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Jeffrey D. Allred, Deseret News
Mia Love talks with KSL news anchors Mike Hedrick and Nadine Wimmer in Salt Lake City Tuesday, Nov. 6, 2012.
I think Utah is awake. I think a lot of people know the truth. —Mia Love

SALT LAKE CITY — After months of campaigning, debating and cutting commercials in one of the highest profile races in Utah, Saratoga Springs Mayor Mia Love and Rep. Jim Matheson, D-Utah, agree on one thing — their trust in Utah voters.

"I think Utah is awake," Love said. "I think a lot of people know the truth."

"I trust the voters," Matheson said. "If they look at the key differences between me and my opponent, I think things are going to work out just fine tonight."

The latest Deseret News/Dan Jones poll, released Sunday, shows Love and Matheson locked in a tight race for Utah's 4th Congressional District seat. According to the poll, 42 percent of registered voters in the district said they will definitely vote for Love compared to 38 percent who said they would definitely vote for Matheson. Leaners boost Love's support to 48 percent compared to Matheson's 43 percent, while 6 percent remain undecided.

Love was untroubled by the controversy after The Salt Lake Tribune announced mistakes in data interpretation in polls surrounding the 4th Congressional District race, saying her campaign has internal polls to give them accurate information.

"Every single credible poll has us up, so that's a really good thing against someone who's been in Congress for a while," Love said.

Matheson, likewise, is untroubled by outside polls, saying his campaign has its own pollster who shows him up by two in the latest numbers. Even so, he said, he expects the race to be tight.

Both candidates, talking to KSL-TV on election night, said recent campaign ads and tactics have raised misconceptions among voters that they'd like to address, with Love focusing on education and Saratoga Springs crime, and Matheson on his purported support for "Obamacare."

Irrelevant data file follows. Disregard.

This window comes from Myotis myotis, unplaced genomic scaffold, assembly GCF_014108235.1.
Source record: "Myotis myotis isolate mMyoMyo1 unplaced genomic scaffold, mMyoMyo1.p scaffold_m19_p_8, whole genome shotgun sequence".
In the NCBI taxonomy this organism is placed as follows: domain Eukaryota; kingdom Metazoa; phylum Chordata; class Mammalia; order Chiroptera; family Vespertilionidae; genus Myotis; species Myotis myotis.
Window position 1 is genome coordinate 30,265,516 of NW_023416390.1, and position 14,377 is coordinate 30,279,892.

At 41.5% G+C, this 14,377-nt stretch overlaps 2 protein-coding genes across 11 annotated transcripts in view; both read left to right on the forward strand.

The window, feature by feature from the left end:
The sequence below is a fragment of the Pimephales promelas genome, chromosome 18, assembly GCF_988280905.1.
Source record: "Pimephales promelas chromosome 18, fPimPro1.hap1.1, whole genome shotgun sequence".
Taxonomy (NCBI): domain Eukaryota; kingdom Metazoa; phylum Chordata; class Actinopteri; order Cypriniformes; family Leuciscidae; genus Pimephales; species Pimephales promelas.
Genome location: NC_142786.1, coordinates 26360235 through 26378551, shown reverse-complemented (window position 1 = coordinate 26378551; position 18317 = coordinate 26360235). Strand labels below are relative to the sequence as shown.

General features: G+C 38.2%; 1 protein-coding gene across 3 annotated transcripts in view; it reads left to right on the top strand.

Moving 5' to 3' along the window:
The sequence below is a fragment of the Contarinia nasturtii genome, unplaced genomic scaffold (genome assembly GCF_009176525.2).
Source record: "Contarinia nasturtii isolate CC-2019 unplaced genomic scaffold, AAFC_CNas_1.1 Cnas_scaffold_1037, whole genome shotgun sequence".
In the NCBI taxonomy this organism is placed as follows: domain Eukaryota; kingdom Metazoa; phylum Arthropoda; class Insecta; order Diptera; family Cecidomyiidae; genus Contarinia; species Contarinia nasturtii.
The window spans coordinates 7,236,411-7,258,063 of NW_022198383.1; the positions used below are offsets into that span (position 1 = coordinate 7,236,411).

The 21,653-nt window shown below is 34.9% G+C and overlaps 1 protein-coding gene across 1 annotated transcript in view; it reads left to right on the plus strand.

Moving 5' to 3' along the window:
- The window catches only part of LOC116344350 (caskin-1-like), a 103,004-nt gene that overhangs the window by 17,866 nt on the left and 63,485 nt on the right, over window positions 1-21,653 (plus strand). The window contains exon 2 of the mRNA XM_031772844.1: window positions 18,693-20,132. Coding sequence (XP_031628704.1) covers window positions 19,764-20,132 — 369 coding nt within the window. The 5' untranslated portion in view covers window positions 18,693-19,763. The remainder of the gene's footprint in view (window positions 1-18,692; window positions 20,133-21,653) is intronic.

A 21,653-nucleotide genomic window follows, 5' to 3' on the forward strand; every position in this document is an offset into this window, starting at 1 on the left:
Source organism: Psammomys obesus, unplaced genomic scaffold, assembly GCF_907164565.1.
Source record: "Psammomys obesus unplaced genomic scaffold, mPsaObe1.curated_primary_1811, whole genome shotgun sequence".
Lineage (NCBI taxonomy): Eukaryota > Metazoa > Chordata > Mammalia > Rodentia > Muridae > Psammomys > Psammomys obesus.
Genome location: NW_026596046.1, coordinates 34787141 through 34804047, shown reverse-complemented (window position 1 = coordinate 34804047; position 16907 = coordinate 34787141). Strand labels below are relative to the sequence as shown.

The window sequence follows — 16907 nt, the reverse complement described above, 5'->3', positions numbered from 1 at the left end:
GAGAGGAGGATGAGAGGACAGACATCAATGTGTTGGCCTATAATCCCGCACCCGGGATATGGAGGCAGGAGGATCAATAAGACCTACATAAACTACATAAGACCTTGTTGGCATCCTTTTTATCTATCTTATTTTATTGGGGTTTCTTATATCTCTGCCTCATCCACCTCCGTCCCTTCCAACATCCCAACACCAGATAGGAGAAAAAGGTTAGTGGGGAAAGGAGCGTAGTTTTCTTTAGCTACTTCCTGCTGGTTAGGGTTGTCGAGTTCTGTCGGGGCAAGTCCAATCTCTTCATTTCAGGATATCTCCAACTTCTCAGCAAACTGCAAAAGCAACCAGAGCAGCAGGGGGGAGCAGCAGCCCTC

Throughout the campaign, Love has been accused of wanting to cut special education funding and to cut all college student loans. The reality, she said, is that she's trying to come up with solutions that get money out of Washington and into classrooms.

"It's important to come up with solutions and make sure that we're representing Utah to Washington and not the other way around," Love said.

If people really believed the ads, they'd think Saratoga Springs was riddled with crime, Love said, while reality suggests you'd have a better chance of getting run over by an antelope than getting mugged in Saratoga Springs.

Matheson said he thinks it's unfortunate that Love and her supporters tried to tie him to the president's health care overhaul by saying that he supported it, "when in fact, I never did."

"The bottom line is, I always opposed the bill from the outset, and I always voted against it," Matheson said.

Matheson said he understands why the opposition tried to tie him to the health care bill, but that doing so is unfair. He also said that campaign misinformation questions his own personal character, which has bothered him during the race.